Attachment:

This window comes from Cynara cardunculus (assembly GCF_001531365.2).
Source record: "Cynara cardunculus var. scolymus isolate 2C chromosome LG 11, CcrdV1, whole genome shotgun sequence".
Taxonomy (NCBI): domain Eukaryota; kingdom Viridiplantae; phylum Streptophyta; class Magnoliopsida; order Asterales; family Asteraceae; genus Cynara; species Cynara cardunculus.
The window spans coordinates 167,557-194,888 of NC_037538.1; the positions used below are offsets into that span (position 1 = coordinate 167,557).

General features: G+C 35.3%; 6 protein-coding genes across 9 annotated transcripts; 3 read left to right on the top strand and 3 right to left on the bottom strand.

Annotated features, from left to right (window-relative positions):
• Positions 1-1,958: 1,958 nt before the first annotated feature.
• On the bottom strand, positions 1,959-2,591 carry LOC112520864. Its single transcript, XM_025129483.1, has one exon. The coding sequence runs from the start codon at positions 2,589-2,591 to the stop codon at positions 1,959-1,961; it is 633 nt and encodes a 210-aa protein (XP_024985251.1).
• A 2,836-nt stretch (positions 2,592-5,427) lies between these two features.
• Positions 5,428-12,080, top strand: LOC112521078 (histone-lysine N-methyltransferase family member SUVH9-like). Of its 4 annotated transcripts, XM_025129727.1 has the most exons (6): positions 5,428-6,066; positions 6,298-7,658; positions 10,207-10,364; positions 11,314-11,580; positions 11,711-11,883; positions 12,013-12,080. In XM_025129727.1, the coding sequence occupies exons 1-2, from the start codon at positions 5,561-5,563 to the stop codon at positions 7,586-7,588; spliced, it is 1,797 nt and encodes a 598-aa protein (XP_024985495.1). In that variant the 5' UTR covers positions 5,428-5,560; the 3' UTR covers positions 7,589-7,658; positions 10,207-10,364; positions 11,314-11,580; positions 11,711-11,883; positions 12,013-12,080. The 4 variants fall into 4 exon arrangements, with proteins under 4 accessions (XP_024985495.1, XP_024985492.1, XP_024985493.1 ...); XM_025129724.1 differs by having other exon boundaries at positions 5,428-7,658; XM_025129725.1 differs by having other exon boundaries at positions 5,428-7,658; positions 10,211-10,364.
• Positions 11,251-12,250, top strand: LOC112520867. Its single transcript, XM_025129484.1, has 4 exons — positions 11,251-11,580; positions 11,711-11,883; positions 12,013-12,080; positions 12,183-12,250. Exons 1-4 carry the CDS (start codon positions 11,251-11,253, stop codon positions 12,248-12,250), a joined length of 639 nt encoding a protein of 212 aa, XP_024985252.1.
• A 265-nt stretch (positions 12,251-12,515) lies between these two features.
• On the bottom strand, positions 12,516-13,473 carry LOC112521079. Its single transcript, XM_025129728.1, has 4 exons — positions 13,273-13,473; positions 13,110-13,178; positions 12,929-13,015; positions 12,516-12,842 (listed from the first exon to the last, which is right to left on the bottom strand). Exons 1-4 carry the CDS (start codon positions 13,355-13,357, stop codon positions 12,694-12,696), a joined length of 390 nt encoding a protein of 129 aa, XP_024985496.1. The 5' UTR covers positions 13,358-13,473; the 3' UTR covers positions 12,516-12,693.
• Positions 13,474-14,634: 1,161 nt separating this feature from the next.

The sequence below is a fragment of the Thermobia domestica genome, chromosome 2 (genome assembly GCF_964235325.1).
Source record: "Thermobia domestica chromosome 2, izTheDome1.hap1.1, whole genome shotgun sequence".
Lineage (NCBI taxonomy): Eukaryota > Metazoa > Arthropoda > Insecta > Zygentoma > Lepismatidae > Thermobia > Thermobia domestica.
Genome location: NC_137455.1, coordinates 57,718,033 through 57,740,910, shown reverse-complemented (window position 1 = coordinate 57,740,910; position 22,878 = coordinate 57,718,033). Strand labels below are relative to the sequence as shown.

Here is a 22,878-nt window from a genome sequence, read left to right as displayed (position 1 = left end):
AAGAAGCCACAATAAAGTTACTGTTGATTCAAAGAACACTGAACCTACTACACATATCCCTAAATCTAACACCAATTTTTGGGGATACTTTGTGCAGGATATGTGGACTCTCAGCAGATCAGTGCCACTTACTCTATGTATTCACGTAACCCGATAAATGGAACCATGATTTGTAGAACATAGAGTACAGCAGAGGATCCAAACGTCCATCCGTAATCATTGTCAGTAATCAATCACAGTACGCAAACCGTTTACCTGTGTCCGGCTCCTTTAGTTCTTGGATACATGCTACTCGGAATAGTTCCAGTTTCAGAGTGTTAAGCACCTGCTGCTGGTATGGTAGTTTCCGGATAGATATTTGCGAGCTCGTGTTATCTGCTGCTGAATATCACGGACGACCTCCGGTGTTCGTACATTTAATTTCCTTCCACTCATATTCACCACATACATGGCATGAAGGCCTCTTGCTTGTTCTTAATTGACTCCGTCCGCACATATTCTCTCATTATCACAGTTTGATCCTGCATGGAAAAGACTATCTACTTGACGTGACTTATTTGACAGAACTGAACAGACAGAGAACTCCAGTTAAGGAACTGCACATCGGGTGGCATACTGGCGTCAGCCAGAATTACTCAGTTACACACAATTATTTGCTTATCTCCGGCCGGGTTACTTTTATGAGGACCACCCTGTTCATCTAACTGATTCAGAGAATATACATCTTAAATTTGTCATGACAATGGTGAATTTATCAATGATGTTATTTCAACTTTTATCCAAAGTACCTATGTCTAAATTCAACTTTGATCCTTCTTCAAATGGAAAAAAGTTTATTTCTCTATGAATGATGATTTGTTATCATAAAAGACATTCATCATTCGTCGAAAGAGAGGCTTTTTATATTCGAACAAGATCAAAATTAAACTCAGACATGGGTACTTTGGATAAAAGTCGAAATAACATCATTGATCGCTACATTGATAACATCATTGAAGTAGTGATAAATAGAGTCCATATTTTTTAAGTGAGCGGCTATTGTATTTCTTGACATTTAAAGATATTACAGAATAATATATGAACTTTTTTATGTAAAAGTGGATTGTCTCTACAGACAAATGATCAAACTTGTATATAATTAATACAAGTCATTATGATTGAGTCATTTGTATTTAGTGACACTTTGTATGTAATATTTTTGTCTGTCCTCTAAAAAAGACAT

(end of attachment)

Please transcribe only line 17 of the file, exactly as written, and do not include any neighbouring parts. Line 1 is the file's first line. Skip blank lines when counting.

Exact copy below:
Lineage (NCBI taxonomy): Eukaryota > Metazoa > Arthropoda > Insecta > Zygentoma > Lepismatidae > Thermobia > Thermobia domestica.